Answers obtained from two online integral calculators:

$$\begin{align}\int\dfrac{\sqrt{1 + x}}{\sqrt{1 - x}}\,\mathrm dx &= -\sqrt{\dfrac{x + 1}{1 - x}} + \sqrt{\dfrac{x + 1}{1 - x}}x - 2\arcsin\left(\dfrac1{\sqrt2}\sqrt{1 - x}\right) + C \\ \int\dfrac{\sqrt{1 + x}}{\sqrt{1 - x}}\,\mathrm dx &= 2\sin^{-1}\left(\dfrac{\sqrt{x + 1}}{\sqrt2}\right) - \sqrt{1 - x^2} + \text{ constant} \end{align}$$

Answers from online calculator shown above, and my answers shown in the link:

Indefinite integral question with my two answers


I realized that the substitution for $\theta$ was supposed to be $\arcsin$ not $\arccos$, so the answer would have been the same as the right hand side.

But I also noticed that using the initial substitution to plug $x$ back in the final answer will not always give the correct answer because in a similar question:

$$\int \frac{\sqrt{x^2-1}}x dx$$

has a trig-substitution of $x = \sec\theta$, and the answer in terms of $\theta$ would be: $\tan \theta - \theta + C$. Then the final answer in terms of $x$ should be : $\sqrt{x^2-1} - \operatorname{arcsec}(x) + C$.

But online integral calculators give the answer: $\sqrt{x^2-1} - \arctan(\sqrt{x^2-1}) + C$, which doesn't match the original substitution of:

$$x = \sec\theta \to \theta = \operatorname{arcsec}(x)$$

Anyone know why the calculator gives that answer which doesn't match the original trig-substitution of $x = \sec \theta \to \theta = \operatorname{arcsec}(x)$?

  • $\begingroup$ You assumed $x=sin\theta$, so $\theta = arcsin x$ $\endgroup$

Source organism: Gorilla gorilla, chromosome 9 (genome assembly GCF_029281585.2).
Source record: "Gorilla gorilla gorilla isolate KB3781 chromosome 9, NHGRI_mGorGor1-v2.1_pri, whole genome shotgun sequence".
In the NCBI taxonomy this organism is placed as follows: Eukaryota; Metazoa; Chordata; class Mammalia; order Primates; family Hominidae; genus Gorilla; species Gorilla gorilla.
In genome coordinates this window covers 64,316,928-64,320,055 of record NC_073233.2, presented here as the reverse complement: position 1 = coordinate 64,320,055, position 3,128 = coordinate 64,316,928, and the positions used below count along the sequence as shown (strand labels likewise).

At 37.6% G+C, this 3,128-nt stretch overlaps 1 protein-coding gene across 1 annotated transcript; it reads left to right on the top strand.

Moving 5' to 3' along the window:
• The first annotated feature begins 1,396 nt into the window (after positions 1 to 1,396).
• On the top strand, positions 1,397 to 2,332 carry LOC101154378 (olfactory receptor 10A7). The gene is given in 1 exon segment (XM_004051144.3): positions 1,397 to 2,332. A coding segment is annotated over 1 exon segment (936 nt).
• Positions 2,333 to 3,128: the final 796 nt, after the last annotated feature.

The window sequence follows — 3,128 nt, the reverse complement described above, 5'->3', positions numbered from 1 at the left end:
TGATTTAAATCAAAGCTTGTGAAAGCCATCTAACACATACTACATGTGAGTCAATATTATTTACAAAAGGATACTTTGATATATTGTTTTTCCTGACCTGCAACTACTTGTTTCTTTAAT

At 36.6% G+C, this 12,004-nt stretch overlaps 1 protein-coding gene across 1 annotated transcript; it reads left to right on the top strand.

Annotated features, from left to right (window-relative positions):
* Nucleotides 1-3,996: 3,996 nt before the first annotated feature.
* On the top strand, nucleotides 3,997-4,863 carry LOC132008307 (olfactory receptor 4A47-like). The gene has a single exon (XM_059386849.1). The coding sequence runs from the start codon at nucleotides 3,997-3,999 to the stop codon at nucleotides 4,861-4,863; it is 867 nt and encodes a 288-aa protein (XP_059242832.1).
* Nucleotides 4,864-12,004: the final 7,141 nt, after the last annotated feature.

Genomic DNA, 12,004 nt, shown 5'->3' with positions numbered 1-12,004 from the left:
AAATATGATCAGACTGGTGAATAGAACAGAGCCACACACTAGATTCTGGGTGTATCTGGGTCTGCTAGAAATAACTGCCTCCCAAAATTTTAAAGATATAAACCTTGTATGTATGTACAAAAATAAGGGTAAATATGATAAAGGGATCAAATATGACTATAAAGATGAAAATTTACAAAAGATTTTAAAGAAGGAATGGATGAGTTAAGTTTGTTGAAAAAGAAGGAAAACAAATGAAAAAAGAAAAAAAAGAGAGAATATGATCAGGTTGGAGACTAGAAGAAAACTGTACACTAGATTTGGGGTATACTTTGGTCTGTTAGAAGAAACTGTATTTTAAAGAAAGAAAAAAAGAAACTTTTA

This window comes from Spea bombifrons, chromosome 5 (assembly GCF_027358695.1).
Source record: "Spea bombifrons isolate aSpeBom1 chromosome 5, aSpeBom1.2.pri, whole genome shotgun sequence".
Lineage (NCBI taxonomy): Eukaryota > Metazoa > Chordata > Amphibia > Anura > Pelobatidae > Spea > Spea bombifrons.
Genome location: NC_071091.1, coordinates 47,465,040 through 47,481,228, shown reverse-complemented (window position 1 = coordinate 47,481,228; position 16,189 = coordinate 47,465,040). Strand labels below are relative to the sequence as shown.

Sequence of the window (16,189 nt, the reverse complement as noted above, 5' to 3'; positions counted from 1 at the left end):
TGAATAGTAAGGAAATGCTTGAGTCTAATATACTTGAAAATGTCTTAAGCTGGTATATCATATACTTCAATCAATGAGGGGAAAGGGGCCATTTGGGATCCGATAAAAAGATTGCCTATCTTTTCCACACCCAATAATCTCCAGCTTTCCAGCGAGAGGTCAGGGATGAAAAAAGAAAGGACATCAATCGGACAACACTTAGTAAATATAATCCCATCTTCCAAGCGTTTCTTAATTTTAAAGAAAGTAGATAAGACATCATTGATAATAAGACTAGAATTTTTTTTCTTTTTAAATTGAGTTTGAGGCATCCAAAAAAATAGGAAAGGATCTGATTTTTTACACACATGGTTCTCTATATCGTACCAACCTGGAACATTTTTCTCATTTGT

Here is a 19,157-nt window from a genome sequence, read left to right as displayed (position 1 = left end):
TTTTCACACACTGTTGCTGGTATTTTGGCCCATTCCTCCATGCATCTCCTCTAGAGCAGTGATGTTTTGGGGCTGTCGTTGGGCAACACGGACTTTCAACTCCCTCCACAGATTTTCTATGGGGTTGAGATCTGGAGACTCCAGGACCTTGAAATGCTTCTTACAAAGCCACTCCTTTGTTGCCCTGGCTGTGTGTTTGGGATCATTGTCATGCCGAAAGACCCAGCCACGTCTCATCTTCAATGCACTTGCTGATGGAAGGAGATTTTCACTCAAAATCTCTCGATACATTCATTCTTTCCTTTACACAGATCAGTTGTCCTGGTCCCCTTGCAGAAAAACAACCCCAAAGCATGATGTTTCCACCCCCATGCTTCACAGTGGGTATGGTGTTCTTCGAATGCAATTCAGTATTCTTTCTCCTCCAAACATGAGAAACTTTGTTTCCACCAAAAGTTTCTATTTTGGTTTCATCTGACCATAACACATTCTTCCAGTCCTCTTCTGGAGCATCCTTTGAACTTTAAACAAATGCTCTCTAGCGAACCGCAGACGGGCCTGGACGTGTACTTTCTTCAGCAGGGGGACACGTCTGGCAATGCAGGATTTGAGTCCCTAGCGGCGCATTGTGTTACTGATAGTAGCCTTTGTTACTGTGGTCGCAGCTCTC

– user721016
    Feb 17, 2020 at 20:26
  • 2
    $\begingroup$ Oh so the theta value must also match with the substitution I made for x? $\endgroup$
    – user749176
    Feb 17, 2020 at 20:32
  • $\begingroup$ In short yes, assuming $x>0$, note that $arcsinx = arccos√(1-x^2)$ for only $x>0$ $\endgroup$
    – user721016
    Feb 17, 2020 at 20:38
  • $\begingroup$ which is the actual answer though? When I plug the question into different online integral calculators, all answers are very different from mine $\endgroup$
    – user749176
    Feb 17, 2020 at 20:44
  • 2
    $\begingroup$ Does this answer your question? Getting different answers when integrating using different techniques $\endgroup$
    – Xander Henderson
    Feb 18, 2020 at 5:01

3 Answers 3


Now, both answers are correct. They merely look different. They differ by a constant.

Note 1...

$$ -\sqrt{\frac{x+1}{1-x}}+\sqrt{\frac{x+1}{1-x}}\;x = -\sqrt{\frac{x+1}{1-x}}\;(1-x) = -\frac{\sqrt{x+1}\;(1-x)}{\sqrt{1-x}} \\= -\sqrt{x+1}\sqrt{1-x} =-\sqrt{(1+x)(1-x)} =-\sqrt{1-x^2} $$

Note 2... $$ 2\,\arcsin \left( \frac{\sqrt {1+x}}{\sqrt {2}} \right) =\pi-2\,\arcsin \left( \frac{\sqrt {1-x}}{\sqrt {2}} \right) $$

  • $\begingroup$ For the second line of step, I multiplied top and bottom by √(1+x) in order to use the trig substitution of x = sinθ $\endgroup$
    – user749176
    Feb 17, 2020 at 21:12
  • $\begingroup$ Also those two answers are from the calculator. I was wondering if they are correct after comparing them to my answers, which are shown in the link $\endgroup$
    – user749176
    Feb 17, 2020 at 21:27

Since you've already understood the first part, I'll address your second question.

Starting off with $\displaystyle\int \frac{\sqrt{x^2-1}}{x}\mathrm dx$, substitute $x = \sec(\theta)$ for $\theta \in \left[0, \frac{\pi}{2}\right) \cup \left(\frac{\pi}{2}, \pi\right]$ as usual (keep the domain in mind for later). Of course, that means $\sqrt{x^2-1} = \sqrt{\sec^2(\theta)-1} = \sqrt{\tan^2(\theta)} = \vert \tan(\theta)\vert$ and $\dfrac{\mathrm dx}{\mathrm d\theta} = \sec(\theta)\tan(\theta) \iff \mathrm dx = \sec(\theta)\tan(\theta)\mathrm d\theta$. This simplifies as follows: